Last month, a group of researchers representing labs from five institutions and the Center for Open Science published findings on the replication of 21 studies previously published in Nature and Science. Prior research had shown that only about half of social science studies were able to be replicated, and the authors sought additional evidence for reproducibility among highly prestigious journals that could have higher (or lower) replication rates.
The authors found that 13 of the 21 studies (62%) produced a significant effect in the same direction as the original study. Since there is no standard indicator of replication, the authors used many indicators, including Bayesian approaches, and found that all these approaches resulted in 12 to 14 of the studies considered replicated. Even when replicated, the effect sizes of the replication studies were on average only about half of the effect sizes reported in the original studies, suggesting that not only false positives (reporting a significant effect that cannot be replicated) but also inflated effect sizes of true positives in the original studies may contribute to the inability to replicate.
One surprising finding is that researchers are able to predict which studies are more likely to replicate. With limited resources to replicate every scientific study, it is encouraging that journal reviewers and editors may be able to detect studies that are less likely to replicate. This project did not ascertain which aspects of the study the researchers used to make their predictions regarding replicability, and it would be useful to obtain this information to provide reviewers with more precise guidance on what to consider. For instance, finding a large effect from a relatively small experimental manipulation (e.g., viewing the picture of a sculpture, carrying heavy vs. light clipboard materials) may be surprising and interesting, but such a finding may also be an indication that the study is less likely to replicate.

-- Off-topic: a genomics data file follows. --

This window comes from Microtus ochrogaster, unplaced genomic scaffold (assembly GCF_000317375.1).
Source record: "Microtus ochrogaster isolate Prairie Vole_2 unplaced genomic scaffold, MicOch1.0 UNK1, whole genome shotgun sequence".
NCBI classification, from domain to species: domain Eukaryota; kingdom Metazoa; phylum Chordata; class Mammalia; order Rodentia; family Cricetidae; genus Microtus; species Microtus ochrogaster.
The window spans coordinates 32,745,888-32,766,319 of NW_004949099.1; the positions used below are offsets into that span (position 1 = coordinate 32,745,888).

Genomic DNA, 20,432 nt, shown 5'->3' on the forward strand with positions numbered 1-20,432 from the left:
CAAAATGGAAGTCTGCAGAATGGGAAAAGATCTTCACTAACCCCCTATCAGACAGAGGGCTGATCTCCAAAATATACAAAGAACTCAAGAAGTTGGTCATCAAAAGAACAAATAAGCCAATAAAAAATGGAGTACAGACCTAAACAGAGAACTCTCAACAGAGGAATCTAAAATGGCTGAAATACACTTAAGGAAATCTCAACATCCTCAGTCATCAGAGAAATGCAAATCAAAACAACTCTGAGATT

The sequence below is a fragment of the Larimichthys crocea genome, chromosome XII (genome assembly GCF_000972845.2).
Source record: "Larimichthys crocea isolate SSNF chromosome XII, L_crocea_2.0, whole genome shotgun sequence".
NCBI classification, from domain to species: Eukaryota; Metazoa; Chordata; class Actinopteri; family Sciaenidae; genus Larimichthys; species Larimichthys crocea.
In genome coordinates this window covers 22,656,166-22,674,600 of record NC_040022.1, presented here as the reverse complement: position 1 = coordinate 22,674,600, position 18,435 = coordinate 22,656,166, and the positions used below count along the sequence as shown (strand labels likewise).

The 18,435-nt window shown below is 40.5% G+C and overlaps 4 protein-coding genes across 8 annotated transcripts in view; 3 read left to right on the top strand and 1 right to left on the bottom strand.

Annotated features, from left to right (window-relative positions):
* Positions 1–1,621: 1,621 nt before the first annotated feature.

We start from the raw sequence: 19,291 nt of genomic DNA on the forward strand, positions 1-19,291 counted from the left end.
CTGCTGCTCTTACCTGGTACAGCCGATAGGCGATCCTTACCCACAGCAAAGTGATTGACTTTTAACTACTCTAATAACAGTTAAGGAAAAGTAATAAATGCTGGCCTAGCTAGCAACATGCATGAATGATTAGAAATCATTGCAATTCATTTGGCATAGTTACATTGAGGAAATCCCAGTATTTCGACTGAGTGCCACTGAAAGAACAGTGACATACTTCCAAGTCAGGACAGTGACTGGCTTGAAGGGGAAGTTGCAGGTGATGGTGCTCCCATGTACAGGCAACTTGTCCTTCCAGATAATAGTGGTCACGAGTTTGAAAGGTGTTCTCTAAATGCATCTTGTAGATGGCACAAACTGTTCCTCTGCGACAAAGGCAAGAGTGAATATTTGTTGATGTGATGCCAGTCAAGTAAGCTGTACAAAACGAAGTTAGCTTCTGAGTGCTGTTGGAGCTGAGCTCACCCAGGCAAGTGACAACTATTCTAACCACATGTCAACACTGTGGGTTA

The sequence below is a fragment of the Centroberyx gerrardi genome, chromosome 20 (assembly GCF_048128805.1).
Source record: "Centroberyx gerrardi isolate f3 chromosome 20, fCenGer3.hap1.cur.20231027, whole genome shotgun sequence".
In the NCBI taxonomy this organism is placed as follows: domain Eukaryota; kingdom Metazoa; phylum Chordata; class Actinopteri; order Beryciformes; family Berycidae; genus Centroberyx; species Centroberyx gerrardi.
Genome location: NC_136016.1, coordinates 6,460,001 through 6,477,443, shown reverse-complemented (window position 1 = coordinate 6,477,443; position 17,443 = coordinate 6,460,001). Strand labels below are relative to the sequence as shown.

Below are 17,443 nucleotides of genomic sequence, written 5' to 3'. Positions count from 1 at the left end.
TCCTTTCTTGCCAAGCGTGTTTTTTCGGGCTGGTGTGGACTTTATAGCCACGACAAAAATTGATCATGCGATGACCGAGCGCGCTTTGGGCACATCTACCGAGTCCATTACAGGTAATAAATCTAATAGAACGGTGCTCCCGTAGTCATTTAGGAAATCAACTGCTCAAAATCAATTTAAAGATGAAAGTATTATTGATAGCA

Replication is crucial to the scientific enterprise, but failure to replicate is not a sign that science is broken, but a healthy indication that science, by its very nature, doesn’t trust itself. Part of what drew me to the behavioral and social sciences was the perspective of not trusting intuition and common sense about why people do what they do, but instead testing these assumptions under the rigorous light of scientific inquiry. We want to conduct studies that can be replicated. Failing to replicate over a third of studies, as found in this project, is not acceptable. However, failure to replicate offers important leads into uncontrolled differences between studies that may have resulted in failing to replicate and serves as self-correcting feedback for our sciences.
The social and behavioral sciences are among the leaders in understanding the factors that influence replication and instituting reforms to improve replication. However, being a leader in these efforts can result in headlines such as “Researchers replicate just 13 of 21 social science experiments published in top journals” that imply that this problem is unique to the social and behavioral sciences. The NIH efforts in rigor and reproducibility were spurred not by replication failures in the social and behavioral sciences but by replication failures in basic biomedical studies.
In less than a decade, the social and behavioral sciences have reformed publication policies to foster replication. Many journals in the social and behavioral sciences have transparency policies and promote open science data sharing access. Many of these journals have adopted preregistration policies or incentives which are critical to addressing publication bias. The replication problem is not unique to the social and behavioral sciences, but our sciences are leading the efforts to improve scientific replication. OBSSR will continue to support these and other efforts that facilitate the conduct and reporting of replicable research.